Review of The Maltese Falcon by Dashiell Hammet
Rating : 5/5
Since my childhood, I was a fan of mysteries and detective stories, starting from The Famous Five and Nancy Drew all the way up to Agatha Christie and Conan Doyle. Yet, I had never before heard about Dashiell Hammet or any of his work. I was first introduced to his name while watching a rerun of the movie Minority Report. Yes, it is a bit strange! On reading more about the movie, I came to know that the precogs were actually named after three of the famous crime writers – Dashiell Hammet, Arthur Conan Doyle and Agatha Christie. Reading more about Dashiell Hammett, I was very intrigued and decided to read a few of his novels. This was way back in 2011 and after six years I finally made time to read “The Maltese Falcon” by Dashiell Hammet. Definitely the longest a book has been in my TBR list!
Hammet is credited with the introduction of hard-boiled detective fiction through Sam Spade, a private investigator who wriggles out of any corner with his wit and smartness. Sam Spade was introduced in The Maltese Falcon and was an instant hit. Hammet’s own words about Sam Spade shows how this hero was thought out and conceived:
“Spade has no original. He is a dream man in the sense that he is what most of the private detectives I worked with would like to have been and in their cockier moments thought they approached. For your private detective does not — or did not ten years ago when he was my colleague — want to be an erudite solver of riddles in the Sherlock Holmes manner; he wants to be a hard and shifty fellow, able to take care of himself in any situation, able to get the best of anybody he comes in contact with, whether criminal, innocent by-stander or client” – Hammet about Spade.
The novel starts when a client, Ms. Wonderly, appears at the office of Sam Spade and Miles Archer with a request to track Mr. Thursby with whom her sister has eloped. Spade and Archer are impressed with the money she pays and Archer decides to follow up on it. Soon, both Archer and Thursby are found dead and Sam Spade finds himself on the wrong side of the law (we soon learn that this is not something unusual). Yet, things become more complicated when the timid Ms. Wonderly turns out to be Ms. O’ Shaughnessy, an accomplice of Thursby. The mystery further deepens with the introduction of the The Maltese Falcon and the different set of people who are in hot pursuit of it including Joel Cairo and the mysterious Mr. G. If Sam Spade has to come out unscathed, he has to retrieve the Maltese Falcon and also prove himself innocent in the murders of Thursby and Archer.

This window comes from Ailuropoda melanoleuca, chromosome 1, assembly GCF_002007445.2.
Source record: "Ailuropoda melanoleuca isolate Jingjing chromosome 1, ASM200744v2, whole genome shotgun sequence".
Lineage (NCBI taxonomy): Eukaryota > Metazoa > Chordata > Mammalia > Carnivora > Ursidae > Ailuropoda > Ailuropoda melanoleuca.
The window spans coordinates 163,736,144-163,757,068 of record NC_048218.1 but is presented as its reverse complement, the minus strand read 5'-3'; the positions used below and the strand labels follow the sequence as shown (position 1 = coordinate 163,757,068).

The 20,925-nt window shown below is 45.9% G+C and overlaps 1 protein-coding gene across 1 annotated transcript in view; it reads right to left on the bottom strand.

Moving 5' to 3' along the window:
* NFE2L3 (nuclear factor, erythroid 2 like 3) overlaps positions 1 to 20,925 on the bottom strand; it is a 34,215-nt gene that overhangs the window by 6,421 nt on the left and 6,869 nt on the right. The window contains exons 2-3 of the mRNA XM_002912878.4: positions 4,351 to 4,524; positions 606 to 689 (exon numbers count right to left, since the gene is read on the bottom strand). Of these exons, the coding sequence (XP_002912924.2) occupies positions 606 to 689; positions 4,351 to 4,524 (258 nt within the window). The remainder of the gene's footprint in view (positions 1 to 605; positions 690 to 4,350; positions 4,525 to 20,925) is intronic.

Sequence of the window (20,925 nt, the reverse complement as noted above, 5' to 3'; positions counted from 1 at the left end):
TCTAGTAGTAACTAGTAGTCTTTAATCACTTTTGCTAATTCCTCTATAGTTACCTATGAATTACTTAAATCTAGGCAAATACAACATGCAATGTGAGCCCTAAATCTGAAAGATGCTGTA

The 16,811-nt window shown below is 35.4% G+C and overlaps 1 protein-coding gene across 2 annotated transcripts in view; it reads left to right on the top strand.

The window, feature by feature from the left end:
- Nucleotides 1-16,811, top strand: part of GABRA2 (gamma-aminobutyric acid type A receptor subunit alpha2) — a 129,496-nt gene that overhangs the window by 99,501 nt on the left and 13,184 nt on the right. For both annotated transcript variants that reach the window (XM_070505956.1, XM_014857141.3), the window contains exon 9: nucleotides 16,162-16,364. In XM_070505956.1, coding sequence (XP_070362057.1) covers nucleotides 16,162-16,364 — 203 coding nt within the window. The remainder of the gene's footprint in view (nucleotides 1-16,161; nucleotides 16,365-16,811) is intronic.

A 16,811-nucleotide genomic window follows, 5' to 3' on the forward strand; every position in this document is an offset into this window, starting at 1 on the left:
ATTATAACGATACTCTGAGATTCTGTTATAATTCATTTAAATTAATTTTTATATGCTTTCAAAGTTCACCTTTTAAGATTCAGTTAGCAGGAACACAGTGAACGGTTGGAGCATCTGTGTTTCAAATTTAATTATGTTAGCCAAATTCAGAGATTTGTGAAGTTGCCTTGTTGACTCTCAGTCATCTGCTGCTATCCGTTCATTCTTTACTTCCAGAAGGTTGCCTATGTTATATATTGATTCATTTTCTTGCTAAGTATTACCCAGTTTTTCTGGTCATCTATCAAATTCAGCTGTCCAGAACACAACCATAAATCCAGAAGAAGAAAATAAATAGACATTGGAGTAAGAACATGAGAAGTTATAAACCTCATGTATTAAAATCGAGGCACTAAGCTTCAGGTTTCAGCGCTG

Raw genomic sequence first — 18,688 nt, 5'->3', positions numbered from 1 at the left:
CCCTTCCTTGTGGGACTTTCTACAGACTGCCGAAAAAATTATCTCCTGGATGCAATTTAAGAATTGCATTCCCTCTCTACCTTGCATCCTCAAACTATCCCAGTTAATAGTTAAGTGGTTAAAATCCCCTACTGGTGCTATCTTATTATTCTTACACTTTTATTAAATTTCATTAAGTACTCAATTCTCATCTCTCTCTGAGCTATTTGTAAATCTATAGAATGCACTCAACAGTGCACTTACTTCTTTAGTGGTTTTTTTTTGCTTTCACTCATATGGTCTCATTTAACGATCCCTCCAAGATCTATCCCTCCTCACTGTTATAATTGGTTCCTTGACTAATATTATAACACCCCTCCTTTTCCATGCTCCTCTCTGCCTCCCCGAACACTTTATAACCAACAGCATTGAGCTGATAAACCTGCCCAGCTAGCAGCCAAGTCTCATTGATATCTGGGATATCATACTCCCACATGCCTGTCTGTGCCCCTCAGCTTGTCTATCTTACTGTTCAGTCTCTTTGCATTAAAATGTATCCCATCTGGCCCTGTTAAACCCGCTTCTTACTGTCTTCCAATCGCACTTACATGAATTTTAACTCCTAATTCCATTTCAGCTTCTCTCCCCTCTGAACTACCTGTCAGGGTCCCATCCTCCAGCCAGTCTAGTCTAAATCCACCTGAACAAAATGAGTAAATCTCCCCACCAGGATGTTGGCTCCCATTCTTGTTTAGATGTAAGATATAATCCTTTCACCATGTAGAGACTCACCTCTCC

This detective novel clearly stands out from the Agatha Christie and Conan Doyle mysteries thanks to the style of writing and the protagonist. Sam Spade is never a goody-two shoes and is gifted with keen observation and instincts. He is unscrupulous with his own set of warped moral code. At the beginning of the novel itself, Hammet kills off Archer, a long term partner of Spade. The regular reaction of emotional exuberance which I have grown to expect in novels in similar situations was conspicuous in its absence. Spade takes this complication in his stride and appears completely impervious to this situation. With this one incident itself we learn a lot about Spade – his calculative mind, levelheadedness and self-preservation. Spade do not think twice about his actions and do not even hesitate the slightest even if he has to do unlawful actions.
Humphrey Bogart as Sam Spade
The novel is in the third person narrative, hence none of the inner thoughts of the characters are available for the readers. In the first half, we are bombarded with lots of information regarding the case and the suspects yet nothing paints a complete picture and we have no idea as to who is reliable. Hence, just like Spade, the readers also have to make their way in the dark trusting their instincts. Only towards the finale are the known facts linked together and sorted for the truth with the motives of each character made clear.
The rest of the characters in the novel are also as engaging as Sam Spade. Ms. O’ Shaughnessy is the ultimate femme fatale, transforming from a helpless client to lover and to her actual negative character. She acts naive and coy on the outside but uses her sexuality as a well-honed weapon. Equally evil are Mr. G, the ringleader of operations along with his assistants Joel Cairo and Wilmer. All of them try to corner Spade and retrieve the Maltese Falcon. Although evil, I felt a little sympathetic towards Joel Cairo who seems to get mercilessly defeated every time in front of Spade’s ingenuity. There is also a small hint of homosexuality between Cairo and Wilmer. Mr. G, although written as a formidable opponent slightly fell short in his creepiness. Reading the novel, I never felt like Mr. G had an upper hand on Spade. Even if he had any upper hand, Spade’s casual demeanor took all sense of urgency away from the readers.
This book is the father of all noir detective stories and Spade is the character on which all the present day smart and witty detectives are based. The novel is fast paced with an excellent plot and diverse characters. The plot is also original and inventive with great suspense. This is a must read for all lovers of detective stories.